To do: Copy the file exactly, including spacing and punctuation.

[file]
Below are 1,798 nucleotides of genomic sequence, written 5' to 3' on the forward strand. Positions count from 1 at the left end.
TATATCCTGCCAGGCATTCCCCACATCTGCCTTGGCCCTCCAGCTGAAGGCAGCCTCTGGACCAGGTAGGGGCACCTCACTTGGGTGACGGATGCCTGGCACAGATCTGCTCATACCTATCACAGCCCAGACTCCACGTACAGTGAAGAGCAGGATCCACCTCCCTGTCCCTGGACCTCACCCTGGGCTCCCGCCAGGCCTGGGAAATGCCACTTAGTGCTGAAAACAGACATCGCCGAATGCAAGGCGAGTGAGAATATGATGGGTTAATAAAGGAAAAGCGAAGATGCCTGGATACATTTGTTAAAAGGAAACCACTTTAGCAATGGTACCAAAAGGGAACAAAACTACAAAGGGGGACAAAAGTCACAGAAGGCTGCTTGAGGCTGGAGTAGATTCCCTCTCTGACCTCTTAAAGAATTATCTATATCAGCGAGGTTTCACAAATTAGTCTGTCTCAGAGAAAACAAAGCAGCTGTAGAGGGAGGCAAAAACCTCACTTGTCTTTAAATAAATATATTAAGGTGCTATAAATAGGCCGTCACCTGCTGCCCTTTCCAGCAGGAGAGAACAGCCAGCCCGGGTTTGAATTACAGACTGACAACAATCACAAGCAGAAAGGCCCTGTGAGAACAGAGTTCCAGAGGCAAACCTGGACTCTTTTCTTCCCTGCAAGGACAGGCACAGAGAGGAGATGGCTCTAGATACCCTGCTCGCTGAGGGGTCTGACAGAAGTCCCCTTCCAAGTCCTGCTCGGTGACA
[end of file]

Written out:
Below are 1,798 nucleotides of genomic sequence, written 5' to 3' on the forward strand. Positions count from 1 at the left end.
TATATCCTGCCAGGCATTCCCCACATCTGCCTTGGCCCTCCAGCTGAAGGCAGCCTCTGGACCAGGTAGGGGCACCTCACTTGGGTGACGGATGCCTGGCACAGATCTGCTCATACCTATCACAGCCCAGACTCCACGTACAGTGAAGAGCAGGATCCACCTCCCTGTCCCTGGACCTCACCCTGGGCTCCCGCCAGGCCTGGGAAATGCCACTTAGTGCTGAAAACAGACATCGCCGAATGCAAGGCGAGTGAGAATATGATGGGTTAATAAAGGAAAAGCGAAGATGCCTGGATACATTTGTTAAAAGGAAACCACTTTAGCAATGGTACCAAAAGGGAACAAAACTACAAAGGGGGACAAAAGTCACAGAAGGCTGCTTGAGGCTGGAGTAGATTCCCTCTCTGACCTCTTAAAGAATTATCTATATCAGCGAGGTTTCACAAATTAGTCTGTCTCAGAGAAAACAAAGCAGCTGTAGAGGGAGGCAAAAACCTCACTTGTCTTTAAATAAATATATTAAGGTGCTATAAATAGGCCGTCACCTGCTGCCCTTTCCAGCAGGAGAGAACAGCCAGCCCGGGTTTGAATTACAGACTGACAACAATCACAAGCAGAAAGGCCCTGTGAGAACAGAGTTCCAGAGGCAAACCTGGACTCTTTTCTTCCCTGCAAGGACAGGCACAGAGAGGAGATGGCTCTAGATACCCTGCTCGCTGAGGGGTCTGACAGAAGTCCCCTTCCAAGTCCTGCTCGGTGACA